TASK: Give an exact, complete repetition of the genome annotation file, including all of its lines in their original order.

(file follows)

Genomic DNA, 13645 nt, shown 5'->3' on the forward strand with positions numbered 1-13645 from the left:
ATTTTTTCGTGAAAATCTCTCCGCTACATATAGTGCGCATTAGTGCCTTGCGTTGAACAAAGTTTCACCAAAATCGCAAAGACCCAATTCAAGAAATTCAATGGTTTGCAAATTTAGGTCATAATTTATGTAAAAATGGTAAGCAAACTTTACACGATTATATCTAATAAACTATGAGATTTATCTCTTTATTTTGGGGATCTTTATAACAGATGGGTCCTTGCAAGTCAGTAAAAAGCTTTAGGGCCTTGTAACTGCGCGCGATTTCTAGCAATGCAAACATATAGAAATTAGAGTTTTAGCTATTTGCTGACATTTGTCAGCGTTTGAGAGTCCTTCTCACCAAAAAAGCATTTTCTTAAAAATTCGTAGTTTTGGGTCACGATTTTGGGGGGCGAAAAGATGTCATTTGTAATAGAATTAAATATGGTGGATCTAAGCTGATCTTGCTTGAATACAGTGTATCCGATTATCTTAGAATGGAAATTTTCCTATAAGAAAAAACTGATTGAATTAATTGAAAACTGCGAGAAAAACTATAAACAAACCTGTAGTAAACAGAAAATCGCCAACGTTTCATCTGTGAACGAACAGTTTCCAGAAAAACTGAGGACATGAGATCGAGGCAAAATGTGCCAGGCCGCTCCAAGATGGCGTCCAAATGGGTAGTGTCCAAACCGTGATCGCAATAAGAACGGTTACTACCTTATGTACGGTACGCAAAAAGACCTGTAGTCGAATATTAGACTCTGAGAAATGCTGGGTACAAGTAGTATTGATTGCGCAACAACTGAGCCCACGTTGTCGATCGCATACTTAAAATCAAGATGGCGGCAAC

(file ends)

Genomic DNA, 13645 nt, shown 5'->3' on the forward strand with positions numbered 1-13645 from the left:
ATTTTTTCGTGAAAATCTCTCCGCTACATATAGTGCGCATTAGTGCCTTGCGTTGAACAAAGTTTCACCAAAATCGCAAAGACCCAATTCAAGAAATTCAATGGTTTGCAAATTTAGGTCATAATTTATGTAAAAATGGTAAGCAAACTTTACACGATTATATCTAATAAACTATGAGATTTATCTCTTTATTTTGGGGATCTTTATAACAGATGGGTCCTTGCAAGTCAGTAAAAAGCTTTAGGGCCTTGTAACTGCGCGCGATTTCTAGCAATGCAAACATATAGAAATTAGAGTTTTAGCTATTTGCTGACATTTGTCAGCGTTTGAGAGTCCTTCTCACCAAAAAAGCATTTTCTTAAAAATTCGTAGTTTTGGGTCACGATTTTGGGGGGCGAAAAGATGTCATTTGTAATAGAATTAAATATGGTGGATCTAAGCTGATCTTGCTTGAATACAGTGTATCCGATTATCTTAGAATGGAAATTTTCCTATAAGAAAAAACTGATTGAATTAATTGAAAACTGCGAGAAAAACTATAAACAAACCTGTAGTAAACAGAAAATCGCCAACGTTTCATCTGTGAACGAACAGTTTCCAGAAAAACTGAGGACATGAGATCGAGGCAAAATGTGCCAGGCCGCTCCAAGATGGCGTCCAAATGGGTAGTGTCCAAACCGTGATCGCAATAAGAACGGTTACTACCTTATGTACGGTACGCAAAAAGACCTGTAGTCGAATATTAGACTCTGAGAAATGCTGGGTACAAGTAGTATTGATTGCGCAACAACTGAGCCCACGTTGTCGATCGCATACTTAAAATCAAGATGGCGGCAAC